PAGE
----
In the midst of his inflammatory remarks to Playboy and his subsequent apology tour that included "Jimmy Kimmel Live," Gary Oldman actually stumbled upon an inherent truth, and a helpful lesson to actors. Translated into Bill Clinton campaign terms, it would read as follows: Just talk about the movie, stupid.
"I stepped out of my area of expertise," Oldman told Kimmel, adding that his detour into politics "derailed what my initial purpose was."
Dawn of the Planet of the Apes," in which Oldman co-stars. And lest anyone forget, actors are trotted out to handle those chores not necessarily for their insights, but because the broad TV-watching and movie-going public won't tune in to see what the producer, writer or director of cinematography has to say.
This is not to suggest that actors have no place discussing politics or expressing opinions beyond their craft. In fact, critics (usually on the right, but also on the left) generally brand themselves hypocrites when they tell actors to shut up and focus on the work (or sing, in the case of the Dixie Chicks), since they invariably have no problem with those who share their ideology holding forth on similar topics. Sean Hannity might bash Alec Baldwin's liberalism, for example, but treats Ted Nugent like an international scholar.
No, the issue is that there's a time and place for everything, and that Oldman -- despite being such a gifted actor -- behaved as if he didn't grasp the requirements of this current off-screen role. Because while it's always interesting when someone goes on a rant that strays into political minefields, the task at hand was reminding people they can see chimps firing machine guns in their local multiplex beginning July 11.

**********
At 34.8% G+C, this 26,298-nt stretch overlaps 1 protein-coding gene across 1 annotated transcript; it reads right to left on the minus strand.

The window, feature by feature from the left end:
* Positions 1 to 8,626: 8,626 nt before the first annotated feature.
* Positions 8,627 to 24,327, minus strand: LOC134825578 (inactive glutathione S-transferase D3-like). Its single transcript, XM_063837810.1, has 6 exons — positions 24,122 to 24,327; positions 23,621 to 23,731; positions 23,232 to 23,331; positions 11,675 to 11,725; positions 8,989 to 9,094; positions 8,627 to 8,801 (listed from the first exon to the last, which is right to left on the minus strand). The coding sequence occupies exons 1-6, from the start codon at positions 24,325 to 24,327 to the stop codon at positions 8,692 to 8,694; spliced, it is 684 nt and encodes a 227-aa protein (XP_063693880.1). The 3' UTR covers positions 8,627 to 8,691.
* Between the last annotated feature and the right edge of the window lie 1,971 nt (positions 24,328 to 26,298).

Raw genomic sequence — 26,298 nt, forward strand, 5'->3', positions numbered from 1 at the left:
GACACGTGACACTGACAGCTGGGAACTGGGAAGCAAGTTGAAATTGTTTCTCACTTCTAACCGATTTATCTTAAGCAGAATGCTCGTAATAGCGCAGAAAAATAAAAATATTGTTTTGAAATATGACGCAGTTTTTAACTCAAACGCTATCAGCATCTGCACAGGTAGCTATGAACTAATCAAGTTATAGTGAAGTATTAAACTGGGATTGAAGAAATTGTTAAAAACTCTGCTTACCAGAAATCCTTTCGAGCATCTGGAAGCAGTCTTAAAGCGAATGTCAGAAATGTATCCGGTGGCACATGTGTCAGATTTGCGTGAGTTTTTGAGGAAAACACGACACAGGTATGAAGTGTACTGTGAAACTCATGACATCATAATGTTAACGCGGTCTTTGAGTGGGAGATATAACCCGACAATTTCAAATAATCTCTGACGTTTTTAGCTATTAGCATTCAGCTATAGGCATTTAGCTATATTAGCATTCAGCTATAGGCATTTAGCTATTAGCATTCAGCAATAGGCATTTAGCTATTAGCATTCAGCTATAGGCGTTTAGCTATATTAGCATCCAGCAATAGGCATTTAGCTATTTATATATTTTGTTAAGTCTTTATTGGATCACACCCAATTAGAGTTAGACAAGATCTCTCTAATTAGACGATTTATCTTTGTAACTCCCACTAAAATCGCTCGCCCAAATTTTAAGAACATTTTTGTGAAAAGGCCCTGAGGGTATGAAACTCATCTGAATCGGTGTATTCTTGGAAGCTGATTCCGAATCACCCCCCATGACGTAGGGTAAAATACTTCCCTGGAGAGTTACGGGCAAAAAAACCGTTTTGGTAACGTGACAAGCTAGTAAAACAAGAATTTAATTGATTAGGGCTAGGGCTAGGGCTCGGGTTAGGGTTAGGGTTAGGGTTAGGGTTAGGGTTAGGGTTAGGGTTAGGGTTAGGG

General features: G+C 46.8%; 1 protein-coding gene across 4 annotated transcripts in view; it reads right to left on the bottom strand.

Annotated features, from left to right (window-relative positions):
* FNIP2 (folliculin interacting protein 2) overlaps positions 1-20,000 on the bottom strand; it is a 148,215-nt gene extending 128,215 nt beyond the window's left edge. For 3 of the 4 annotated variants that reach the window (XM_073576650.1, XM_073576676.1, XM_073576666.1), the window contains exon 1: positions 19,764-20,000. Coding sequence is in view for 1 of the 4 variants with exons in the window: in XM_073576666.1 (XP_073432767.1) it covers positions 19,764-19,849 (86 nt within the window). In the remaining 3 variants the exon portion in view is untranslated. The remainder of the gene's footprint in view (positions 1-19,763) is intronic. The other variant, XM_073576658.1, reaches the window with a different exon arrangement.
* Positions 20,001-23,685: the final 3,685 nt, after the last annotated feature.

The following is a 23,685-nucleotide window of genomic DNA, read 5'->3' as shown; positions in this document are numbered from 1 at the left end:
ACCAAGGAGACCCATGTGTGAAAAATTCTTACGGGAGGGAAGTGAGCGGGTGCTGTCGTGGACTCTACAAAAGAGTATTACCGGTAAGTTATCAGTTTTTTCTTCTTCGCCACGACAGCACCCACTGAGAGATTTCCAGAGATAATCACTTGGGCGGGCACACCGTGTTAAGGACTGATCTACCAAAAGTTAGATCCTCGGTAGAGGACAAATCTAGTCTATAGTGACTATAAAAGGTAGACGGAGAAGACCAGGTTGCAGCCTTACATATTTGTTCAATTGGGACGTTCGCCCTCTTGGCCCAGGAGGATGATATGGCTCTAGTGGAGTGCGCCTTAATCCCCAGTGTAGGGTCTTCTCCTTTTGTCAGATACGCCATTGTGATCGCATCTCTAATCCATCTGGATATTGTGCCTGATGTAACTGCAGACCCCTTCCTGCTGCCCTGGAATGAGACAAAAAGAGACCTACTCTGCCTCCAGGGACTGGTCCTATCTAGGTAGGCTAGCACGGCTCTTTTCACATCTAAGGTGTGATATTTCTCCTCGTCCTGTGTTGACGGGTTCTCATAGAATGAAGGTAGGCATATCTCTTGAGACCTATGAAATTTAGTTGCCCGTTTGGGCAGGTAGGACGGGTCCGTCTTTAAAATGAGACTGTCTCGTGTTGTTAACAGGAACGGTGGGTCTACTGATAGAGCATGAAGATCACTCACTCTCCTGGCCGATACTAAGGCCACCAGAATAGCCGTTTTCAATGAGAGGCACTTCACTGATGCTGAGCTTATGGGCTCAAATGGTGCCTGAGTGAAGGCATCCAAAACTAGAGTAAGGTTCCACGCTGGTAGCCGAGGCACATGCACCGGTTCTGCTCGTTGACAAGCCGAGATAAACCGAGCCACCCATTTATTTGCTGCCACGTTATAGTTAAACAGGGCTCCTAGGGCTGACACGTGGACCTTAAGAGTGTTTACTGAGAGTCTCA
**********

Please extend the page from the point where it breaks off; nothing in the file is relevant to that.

If you actually read the Playboy interview, what jumps out is that Oldman was hardly prodded to address these matters. Instead, he sort of veered outside his lane just to bring them up. In baseball terms, it was a classic unforced error.
Again, this was an interview timed to the release of a summer blockbuster. And while Playboy interviews are more wide-ranging than most, for the most part under these circumstances people just want a few anecdotes, a couple of stories, then cut to commercial.
So the next time someone asks Oldman what he thinks about Mel Gibson's experiences, he could easily answer by saying, "Mel's a good-looking guy. A lot like Christian Bale. I remember him flubbing a line when we were doing 'Batman Begins' together. We both just laughed and laughed." Or something like that.
For actors, Oldman's latest variation on unplanned adventures into controversy is a reminder that in these situations, you're just part of the traveling circus. And whatever his politics, when he told Kimmel he "should know better," Oldman should at least have been at it long enough to recognize when you deviate from the scripted routine, it's not hard to wind up slipping on a banana peel.